For many it is surprising to learn that Freedom Park Lagos, Nigeria’s foremost art and culture hub, was completed only five years ago. The park attracts an average number of three hundred people daily, and most artists, writers, journalists, and practitioners in Nigeria’s art and culture industry considered it to be their home.
Freedom Park was originally a prison, built by the British colonialist, in 1882. This was a period in the history of Lagos which was rife with riots and unrest, so a prison was required to keep the indigenes, Eko people, in check. Clearly, to the British, shackling Eko people trumped educating them. This can be inferred from the huge sum of £16,000 which was used to build the prison, in a year in which the budget for Education was £700. This was in 1885
During the colonial period it was known as Broad Street prison, and it had several famous Nigerian nationalists and leaders as inmates, namely, Pa Obafemi Awolowo, Hebert Macaulay, Alhaji Lateef Jakande, Esther Johnson, and a host of others.
Speaking at the first phase of the Arterial Network Cultural Management Programme, tagged Project Management Review, which was held at the British Council Lagos, on the 3rdof August 2016, the man whose passion and hard work is responsible for designing and re imagining the colonial prison as Freedom Park, Architect Theo Lawson, told participants of the workshop the story of how the park came to be built.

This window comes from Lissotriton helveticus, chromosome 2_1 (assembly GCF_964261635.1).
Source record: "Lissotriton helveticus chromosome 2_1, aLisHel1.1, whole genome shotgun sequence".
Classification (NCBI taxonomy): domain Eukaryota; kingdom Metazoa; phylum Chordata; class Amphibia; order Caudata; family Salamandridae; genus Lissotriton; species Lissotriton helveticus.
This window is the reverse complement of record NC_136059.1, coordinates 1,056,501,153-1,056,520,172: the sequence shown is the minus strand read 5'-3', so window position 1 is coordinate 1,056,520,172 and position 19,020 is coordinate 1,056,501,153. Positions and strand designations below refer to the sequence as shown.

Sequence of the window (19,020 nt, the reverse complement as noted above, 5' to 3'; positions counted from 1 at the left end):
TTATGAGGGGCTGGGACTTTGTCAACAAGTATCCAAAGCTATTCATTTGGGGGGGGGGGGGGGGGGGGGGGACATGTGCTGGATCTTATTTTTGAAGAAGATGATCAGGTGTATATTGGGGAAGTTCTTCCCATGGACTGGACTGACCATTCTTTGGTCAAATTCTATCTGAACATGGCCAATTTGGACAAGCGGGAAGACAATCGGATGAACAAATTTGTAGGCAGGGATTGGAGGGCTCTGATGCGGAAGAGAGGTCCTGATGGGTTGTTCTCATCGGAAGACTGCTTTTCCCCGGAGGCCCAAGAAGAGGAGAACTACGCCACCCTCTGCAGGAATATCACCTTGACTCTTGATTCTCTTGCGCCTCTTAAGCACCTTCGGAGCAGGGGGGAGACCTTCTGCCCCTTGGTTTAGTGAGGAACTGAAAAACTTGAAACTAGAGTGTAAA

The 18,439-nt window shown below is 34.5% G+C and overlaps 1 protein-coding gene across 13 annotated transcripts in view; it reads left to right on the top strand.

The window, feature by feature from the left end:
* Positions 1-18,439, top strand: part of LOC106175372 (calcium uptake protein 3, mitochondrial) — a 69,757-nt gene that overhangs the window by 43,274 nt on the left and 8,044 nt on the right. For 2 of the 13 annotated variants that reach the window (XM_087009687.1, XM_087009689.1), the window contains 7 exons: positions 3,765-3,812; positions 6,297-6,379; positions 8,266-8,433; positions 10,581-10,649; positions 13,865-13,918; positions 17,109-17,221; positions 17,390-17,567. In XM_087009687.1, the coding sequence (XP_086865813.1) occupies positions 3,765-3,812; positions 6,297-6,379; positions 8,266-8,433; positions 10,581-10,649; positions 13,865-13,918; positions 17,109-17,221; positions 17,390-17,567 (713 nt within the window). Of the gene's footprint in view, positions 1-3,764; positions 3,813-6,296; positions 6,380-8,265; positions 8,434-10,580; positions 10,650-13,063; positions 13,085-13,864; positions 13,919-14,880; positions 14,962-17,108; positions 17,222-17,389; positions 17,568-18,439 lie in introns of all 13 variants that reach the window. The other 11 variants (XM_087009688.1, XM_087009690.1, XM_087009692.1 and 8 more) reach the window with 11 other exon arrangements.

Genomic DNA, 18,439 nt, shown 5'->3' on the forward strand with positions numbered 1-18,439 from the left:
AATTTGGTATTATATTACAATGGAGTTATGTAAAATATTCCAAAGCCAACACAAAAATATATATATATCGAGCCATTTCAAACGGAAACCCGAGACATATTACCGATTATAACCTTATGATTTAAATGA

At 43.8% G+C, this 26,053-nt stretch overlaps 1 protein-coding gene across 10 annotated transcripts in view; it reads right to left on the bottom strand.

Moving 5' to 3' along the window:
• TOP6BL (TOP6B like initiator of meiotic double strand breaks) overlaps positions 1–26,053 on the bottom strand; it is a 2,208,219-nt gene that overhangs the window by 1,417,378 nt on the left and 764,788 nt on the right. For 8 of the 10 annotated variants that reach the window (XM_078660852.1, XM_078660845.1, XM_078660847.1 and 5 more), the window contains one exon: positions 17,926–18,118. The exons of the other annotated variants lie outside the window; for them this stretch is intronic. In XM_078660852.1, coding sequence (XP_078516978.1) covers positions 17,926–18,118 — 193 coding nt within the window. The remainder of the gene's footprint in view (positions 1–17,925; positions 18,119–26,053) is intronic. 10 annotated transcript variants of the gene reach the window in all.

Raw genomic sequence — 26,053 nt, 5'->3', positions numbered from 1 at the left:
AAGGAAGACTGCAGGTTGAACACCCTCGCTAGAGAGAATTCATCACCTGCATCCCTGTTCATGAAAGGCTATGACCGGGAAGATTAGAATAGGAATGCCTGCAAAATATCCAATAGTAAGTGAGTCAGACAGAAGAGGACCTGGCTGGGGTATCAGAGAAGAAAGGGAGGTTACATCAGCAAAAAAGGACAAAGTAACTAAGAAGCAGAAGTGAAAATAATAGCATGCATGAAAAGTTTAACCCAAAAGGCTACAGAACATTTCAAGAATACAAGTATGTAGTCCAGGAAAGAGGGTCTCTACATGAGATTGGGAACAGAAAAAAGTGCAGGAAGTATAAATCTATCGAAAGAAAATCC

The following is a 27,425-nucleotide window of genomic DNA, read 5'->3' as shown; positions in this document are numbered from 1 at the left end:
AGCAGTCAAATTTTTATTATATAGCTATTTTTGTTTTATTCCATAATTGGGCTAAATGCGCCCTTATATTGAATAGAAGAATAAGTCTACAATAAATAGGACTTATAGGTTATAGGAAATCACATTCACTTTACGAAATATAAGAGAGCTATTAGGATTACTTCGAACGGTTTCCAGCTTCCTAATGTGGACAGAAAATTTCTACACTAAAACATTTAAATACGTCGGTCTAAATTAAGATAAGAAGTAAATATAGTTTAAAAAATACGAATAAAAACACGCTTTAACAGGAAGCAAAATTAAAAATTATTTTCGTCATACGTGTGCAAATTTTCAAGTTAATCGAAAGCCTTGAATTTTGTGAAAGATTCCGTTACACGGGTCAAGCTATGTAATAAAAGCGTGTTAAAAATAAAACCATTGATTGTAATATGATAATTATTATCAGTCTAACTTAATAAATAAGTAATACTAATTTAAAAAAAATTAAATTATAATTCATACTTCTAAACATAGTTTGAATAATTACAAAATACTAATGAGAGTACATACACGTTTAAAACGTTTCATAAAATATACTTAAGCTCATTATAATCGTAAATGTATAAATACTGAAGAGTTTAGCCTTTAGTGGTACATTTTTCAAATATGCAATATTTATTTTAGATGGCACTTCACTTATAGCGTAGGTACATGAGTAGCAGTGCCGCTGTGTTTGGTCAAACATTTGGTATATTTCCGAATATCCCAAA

The main idea was conceived as a part of the CIA (Creative Intelligence Agency) Project, whose ultimate aim was to create the Millennium Lagos Project. The project however, was jettison by Bola Tinubu Administration , the governor of Lagos at the time, even before it kicked off. Ten years after the initial plan of building Freedom Park tanked, Babatunde Fashola, the immediate past governor, became interested in resuscitating the project.
Theo Lawson, ever a scout, was prepared. He went to the meeting which governor Fashola had called armed with the design, proposed plan, and models, the previous government had abandoned. Today, on Broad Street, seat of power of the former colonial government, is the landmark Freedom Park standing over the ruins of a colonial prison.
The Arterial Network Cultural Management Programme is funded by Africalia belgium with support from Goethe Institut, British Council, Arterial Network,CORA and ASIRI Magazine.
The Arterial Network Cultural Management Programme is a workshop created with the sole purpose of empowering the creative industry on Project Management,Fund raising and how to sustain developing creative enterprise.
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